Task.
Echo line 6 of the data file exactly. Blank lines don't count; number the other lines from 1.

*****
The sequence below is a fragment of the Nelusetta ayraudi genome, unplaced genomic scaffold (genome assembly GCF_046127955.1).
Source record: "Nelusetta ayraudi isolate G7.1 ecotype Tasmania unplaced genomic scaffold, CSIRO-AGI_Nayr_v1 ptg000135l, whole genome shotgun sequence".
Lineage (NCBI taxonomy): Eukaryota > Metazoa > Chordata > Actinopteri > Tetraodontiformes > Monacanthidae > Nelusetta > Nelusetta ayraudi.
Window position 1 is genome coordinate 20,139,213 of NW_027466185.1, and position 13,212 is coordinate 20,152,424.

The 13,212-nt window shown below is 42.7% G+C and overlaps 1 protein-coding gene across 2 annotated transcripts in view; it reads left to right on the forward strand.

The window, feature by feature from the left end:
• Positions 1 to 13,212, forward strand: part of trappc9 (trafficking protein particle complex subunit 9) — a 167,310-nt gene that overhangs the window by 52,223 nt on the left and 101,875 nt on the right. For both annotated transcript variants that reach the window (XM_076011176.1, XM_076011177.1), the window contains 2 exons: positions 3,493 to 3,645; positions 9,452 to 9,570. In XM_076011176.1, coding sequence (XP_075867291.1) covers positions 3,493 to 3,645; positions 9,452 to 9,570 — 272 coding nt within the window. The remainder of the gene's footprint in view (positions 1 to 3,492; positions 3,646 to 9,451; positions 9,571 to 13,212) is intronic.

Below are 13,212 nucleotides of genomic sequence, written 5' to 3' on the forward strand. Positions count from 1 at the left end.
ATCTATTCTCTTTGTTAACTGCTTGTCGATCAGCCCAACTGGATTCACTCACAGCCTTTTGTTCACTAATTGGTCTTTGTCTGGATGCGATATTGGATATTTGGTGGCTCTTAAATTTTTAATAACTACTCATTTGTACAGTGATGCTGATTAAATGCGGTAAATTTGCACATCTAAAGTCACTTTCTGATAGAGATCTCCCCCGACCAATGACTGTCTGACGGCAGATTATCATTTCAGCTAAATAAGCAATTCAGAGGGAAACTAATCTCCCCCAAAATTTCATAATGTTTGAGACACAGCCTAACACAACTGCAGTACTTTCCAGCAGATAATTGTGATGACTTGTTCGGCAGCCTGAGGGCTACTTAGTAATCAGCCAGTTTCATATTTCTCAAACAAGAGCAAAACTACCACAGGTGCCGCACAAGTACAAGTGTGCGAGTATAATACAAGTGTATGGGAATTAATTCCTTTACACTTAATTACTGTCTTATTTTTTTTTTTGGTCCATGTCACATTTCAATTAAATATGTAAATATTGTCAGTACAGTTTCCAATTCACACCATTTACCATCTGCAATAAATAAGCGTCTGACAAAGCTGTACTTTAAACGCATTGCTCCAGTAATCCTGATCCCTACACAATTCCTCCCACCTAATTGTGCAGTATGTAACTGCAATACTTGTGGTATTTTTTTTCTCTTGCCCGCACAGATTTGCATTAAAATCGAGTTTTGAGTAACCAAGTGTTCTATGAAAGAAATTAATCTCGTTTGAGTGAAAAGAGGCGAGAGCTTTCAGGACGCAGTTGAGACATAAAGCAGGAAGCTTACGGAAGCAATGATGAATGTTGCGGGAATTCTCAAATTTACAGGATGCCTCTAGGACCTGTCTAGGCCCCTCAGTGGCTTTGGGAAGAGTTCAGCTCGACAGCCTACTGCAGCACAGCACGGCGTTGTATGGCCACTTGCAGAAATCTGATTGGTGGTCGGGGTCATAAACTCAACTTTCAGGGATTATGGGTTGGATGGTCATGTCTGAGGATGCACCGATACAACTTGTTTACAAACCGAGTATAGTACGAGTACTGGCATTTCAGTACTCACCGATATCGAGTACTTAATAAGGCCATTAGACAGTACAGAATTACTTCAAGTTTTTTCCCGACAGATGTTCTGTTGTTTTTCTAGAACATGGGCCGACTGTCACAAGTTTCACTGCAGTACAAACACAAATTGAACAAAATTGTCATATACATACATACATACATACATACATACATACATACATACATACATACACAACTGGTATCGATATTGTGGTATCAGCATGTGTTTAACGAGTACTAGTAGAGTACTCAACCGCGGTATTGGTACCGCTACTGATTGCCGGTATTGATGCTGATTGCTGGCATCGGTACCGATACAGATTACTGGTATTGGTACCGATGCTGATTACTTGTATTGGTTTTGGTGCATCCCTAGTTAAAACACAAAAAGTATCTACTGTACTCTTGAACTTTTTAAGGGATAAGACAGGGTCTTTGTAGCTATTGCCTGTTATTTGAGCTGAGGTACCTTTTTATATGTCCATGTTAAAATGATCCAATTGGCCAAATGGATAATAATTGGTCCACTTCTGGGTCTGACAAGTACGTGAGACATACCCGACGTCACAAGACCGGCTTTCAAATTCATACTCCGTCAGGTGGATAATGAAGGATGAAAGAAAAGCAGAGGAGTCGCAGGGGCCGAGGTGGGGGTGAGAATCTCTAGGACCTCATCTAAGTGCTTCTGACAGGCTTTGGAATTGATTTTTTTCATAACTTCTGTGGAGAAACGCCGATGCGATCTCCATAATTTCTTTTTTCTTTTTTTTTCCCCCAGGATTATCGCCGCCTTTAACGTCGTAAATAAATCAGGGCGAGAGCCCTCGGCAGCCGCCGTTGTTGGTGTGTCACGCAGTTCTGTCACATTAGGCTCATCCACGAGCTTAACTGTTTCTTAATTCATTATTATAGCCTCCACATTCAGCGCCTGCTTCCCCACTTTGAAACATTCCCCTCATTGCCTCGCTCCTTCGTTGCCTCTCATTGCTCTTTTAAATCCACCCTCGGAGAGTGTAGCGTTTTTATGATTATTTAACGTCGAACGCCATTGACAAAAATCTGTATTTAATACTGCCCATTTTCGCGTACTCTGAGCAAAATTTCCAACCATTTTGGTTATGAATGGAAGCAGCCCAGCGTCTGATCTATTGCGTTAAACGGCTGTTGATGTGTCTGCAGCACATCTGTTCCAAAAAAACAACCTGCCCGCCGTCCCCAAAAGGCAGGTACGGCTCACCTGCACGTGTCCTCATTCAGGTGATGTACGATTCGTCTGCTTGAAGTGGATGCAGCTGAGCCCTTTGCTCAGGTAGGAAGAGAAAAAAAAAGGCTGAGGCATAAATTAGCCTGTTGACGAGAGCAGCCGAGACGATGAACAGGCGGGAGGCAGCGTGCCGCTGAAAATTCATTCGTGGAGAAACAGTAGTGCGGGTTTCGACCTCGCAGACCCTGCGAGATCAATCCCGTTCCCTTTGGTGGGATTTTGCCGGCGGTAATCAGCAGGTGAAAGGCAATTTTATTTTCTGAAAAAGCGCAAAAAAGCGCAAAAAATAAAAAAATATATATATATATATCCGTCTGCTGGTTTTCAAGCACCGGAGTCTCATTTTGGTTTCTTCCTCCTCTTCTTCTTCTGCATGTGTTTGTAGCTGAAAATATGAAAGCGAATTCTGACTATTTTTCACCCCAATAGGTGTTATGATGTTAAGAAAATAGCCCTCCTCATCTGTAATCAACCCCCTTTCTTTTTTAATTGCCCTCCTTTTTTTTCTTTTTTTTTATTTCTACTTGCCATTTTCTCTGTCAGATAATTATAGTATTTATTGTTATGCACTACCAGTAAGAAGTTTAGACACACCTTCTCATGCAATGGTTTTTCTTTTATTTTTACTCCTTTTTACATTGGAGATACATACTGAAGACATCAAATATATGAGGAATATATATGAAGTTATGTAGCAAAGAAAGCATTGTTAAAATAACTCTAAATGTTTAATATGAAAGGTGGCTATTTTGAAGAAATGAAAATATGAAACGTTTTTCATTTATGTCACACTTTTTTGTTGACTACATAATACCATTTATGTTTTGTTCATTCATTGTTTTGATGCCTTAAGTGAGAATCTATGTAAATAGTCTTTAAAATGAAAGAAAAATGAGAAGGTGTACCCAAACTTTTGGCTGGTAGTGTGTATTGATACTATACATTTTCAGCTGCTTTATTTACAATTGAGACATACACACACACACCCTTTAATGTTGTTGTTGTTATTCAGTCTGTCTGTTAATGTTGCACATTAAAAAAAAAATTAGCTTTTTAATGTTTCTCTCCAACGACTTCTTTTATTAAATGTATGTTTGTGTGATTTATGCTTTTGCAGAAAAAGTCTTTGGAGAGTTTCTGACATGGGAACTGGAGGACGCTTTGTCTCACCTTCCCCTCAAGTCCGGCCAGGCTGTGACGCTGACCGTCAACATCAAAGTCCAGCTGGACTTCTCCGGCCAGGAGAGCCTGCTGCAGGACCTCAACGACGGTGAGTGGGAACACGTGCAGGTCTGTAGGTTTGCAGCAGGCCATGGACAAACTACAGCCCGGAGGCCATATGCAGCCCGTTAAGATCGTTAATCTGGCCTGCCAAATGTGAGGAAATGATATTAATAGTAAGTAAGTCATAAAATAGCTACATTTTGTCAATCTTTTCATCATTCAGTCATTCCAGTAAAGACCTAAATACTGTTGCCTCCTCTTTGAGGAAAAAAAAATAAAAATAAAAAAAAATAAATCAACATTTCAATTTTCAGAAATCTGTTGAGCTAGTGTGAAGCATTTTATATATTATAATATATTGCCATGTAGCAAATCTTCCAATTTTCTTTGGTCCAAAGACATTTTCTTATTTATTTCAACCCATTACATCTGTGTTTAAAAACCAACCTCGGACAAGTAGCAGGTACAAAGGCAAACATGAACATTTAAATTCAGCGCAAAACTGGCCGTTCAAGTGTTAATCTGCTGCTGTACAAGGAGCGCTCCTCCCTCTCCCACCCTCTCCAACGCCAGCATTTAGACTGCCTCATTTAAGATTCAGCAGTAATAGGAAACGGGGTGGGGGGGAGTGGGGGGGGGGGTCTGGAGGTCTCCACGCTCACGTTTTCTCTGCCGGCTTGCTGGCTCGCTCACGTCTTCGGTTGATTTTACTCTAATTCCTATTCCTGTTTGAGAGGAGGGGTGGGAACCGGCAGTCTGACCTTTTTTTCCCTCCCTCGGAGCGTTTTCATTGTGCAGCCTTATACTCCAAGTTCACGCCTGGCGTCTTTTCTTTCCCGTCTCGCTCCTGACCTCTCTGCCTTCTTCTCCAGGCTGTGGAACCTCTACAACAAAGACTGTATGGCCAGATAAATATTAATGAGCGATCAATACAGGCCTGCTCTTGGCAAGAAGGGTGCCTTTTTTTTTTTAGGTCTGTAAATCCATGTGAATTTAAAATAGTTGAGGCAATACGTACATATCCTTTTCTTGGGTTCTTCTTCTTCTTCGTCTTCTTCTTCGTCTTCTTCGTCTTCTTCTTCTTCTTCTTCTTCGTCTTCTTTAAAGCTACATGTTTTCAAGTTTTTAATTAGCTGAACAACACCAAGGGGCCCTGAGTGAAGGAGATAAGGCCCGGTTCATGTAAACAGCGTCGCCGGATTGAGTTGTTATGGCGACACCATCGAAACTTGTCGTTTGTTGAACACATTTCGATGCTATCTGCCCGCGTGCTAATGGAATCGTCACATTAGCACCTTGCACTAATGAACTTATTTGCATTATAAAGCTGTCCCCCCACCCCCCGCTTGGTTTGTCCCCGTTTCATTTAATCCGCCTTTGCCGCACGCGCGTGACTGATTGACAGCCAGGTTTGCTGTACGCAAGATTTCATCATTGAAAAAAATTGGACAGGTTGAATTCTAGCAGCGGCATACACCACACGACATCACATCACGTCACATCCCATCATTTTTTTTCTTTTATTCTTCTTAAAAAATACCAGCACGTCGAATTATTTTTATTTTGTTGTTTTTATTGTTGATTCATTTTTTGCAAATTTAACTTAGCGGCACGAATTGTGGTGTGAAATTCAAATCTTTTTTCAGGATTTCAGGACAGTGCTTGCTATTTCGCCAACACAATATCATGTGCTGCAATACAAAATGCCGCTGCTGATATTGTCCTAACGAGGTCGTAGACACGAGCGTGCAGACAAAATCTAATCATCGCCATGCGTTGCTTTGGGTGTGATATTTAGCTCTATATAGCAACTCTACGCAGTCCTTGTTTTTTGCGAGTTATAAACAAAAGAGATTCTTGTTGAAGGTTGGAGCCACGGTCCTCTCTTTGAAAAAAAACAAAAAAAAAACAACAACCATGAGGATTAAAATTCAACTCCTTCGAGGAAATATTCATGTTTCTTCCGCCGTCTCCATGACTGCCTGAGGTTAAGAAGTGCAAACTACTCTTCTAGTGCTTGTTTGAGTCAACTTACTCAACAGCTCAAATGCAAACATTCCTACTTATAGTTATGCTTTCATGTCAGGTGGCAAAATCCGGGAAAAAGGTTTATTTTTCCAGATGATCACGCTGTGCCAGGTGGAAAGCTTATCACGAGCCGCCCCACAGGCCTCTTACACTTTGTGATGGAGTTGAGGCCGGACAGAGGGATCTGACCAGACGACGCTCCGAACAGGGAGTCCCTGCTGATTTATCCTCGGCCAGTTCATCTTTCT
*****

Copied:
The window, feature by feature from the left end: